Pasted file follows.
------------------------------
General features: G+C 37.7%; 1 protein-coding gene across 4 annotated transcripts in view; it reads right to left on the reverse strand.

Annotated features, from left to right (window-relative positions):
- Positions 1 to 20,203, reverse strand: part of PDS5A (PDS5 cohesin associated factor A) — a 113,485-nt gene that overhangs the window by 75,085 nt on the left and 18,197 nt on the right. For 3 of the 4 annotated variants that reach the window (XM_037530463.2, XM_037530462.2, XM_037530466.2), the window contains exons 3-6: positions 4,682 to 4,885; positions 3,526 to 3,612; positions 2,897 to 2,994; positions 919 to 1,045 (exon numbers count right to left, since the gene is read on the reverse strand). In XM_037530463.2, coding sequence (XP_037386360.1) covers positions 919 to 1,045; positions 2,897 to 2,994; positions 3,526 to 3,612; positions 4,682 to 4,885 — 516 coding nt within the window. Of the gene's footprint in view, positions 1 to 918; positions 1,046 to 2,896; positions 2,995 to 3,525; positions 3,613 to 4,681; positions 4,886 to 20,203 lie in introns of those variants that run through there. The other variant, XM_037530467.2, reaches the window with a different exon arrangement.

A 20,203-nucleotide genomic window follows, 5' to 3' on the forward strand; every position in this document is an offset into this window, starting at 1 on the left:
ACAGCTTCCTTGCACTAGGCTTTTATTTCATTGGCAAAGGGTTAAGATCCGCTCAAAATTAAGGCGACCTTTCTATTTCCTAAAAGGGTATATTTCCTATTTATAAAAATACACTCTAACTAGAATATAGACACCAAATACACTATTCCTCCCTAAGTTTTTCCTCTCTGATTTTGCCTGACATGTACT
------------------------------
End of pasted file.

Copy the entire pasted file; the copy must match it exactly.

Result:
General features: G+C 37.7%; 1 protein-coding gene across 4 annotated transcripts in view; it reads right to left on the reverse strand.

Annotated features, from left to right (window-relative positions):
- Positions 1 to 20,203, reverse strand: part of PDS5A (PDS5 cohesin associated factor A) — a 113,485-nt gene that overhangs the window by 75,085 nt on the left and 18,197 nt on the right. For 3 of the 4 annotated variants that reach the window (XM_037530463.2, XM_037530462.2, XM_037530466.2), the window contains exons 3-6: positions 4,682 to 4,885; positions 3,526 to 3,612; positions 2,897 to 2,994; positions 919 to 1,045 (exon numbers count right to left, since the gene is read on the reverse strand). In XM_037530463.2, coding sequence (XP_037386360.1) covers positions 919 to 1,045; positions 2,897 to 2,994; positions 3,526 to 3,612; positions 4,682 to 4,885 — 516 coding nt within the window. Of the gene's footprint in view, positions 1 to 918; positions 1,046 to 2,896; positions 2,995 to 3,525; positions 3,613 to 4,681; positions 4,886 to 20,203 lie in introns of those variants that run through there. The other variant, XM_037530467.2, reaches the window with a different exon arrangement.

A 20,203-nucleotide genomic window follows, 5' to 3' on the forward strand; every position in this document is an offset into this window, starting at 1 on the left:
ACAGCTTCCTTGCACTAGGCTTTTATTTCATTGGCAAAGGGTTAAGATCCGCTCAAAATTAAGGCGACCTTTCTATTTCCTAAAAGGGTATATTTCCTATTTATAAAAATACACTCTAACTAGAATATAGACACCAAATACACTATTCCTCCCTAAGTTTTTCCTCTCTGATTTTGCCTGACATGTACT